An interesting claim was made on Twitter suggesting that the Internet Computer (IC) will face scaling challenges with the widespread adoption of dApps, due to the current 300GB limit for canisters/subnets.
I’m keen to know if there are any existing plans or roadmap items to tackle this issue.
I’m not sure on the exact numbers, but I think the limit has increased already. In short: various teams are working on a bunch of different optimisations that will allow for larger subnets. For example one of the biggest limitations are checkpointing times, where the full subnet state is snapshotted. Or there are ideas to reduce the total state size by deduplicating some parts of storage.
+1 to @Severin’s reply. The limit has already been increased to 450GB. Several engineers are working on this problem and more increases will follow soon. Stay tuned.
I wonder how will a chart of capacity (heap/stable_memory/subnet), throughput (speed/capacity), and computation (instruction_limit/speed) look like over the years. I have the feeling some are doubling every year. Perhaps we can see something like Moore’s law forming.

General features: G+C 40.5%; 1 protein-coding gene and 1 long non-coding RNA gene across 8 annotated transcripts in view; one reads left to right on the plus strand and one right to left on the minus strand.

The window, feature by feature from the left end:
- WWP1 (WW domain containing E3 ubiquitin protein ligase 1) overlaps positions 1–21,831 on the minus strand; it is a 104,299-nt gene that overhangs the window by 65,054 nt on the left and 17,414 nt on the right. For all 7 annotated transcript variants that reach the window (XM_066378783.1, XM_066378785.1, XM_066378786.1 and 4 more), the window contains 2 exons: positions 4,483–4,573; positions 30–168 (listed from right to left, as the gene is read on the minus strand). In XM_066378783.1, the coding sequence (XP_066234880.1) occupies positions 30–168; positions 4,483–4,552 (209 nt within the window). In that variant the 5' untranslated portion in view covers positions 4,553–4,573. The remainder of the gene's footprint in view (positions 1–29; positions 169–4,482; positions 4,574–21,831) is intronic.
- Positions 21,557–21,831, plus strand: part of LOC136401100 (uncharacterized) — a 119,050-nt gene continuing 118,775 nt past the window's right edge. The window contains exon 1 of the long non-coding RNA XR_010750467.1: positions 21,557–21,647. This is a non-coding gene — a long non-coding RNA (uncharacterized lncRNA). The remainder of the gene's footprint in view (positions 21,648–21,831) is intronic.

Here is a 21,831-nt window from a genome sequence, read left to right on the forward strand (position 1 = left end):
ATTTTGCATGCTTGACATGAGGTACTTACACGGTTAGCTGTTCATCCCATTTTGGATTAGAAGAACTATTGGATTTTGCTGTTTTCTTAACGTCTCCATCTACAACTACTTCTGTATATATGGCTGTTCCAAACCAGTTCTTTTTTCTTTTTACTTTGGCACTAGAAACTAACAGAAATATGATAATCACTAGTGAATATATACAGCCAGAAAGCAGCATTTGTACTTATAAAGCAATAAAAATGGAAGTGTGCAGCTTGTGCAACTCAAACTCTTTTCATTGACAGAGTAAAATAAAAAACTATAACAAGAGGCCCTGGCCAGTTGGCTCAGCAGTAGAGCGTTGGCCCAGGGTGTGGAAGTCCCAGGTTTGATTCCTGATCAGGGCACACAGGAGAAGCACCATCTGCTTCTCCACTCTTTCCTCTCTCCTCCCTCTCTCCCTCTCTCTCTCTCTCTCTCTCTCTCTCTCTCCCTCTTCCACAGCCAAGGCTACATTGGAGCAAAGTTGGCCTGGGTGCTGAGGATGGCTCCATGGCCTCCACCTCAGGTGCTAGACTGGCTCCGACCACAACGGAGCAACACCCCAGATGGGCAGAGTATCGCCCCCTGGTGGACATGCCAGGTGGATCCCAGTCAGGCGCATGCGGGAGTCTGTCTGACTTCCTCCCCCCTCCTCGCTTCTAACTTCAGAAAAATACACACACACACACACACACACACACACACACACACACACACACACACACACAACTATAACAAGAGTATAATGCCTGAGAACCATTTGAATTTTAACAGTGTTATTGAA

The other thing that is being worked on (actually, it is pretty much complete) is subnet splitting.
Meaning that the subnet size limit is a lot less of a concern: if your dapp grows beyond 450 GB, its canisters will just be distributed across multiple subnets.
From the point of view of dapps, subnets are virtual machines. So there are definite benefits to running your complete application on a single (virtual) machine: higher communication throughput, lower latency, less variability. But, as with all systems, there are upper limits to how far a single machine can scale. So large dapps must eventually scale across subnets.
More control on how things get split will also be introduced eventually, so e.g. the dapp controller can ensure sensible sharding. And so that dapps that don’t require TBs of state can have all their canisters stay together on a single subnet.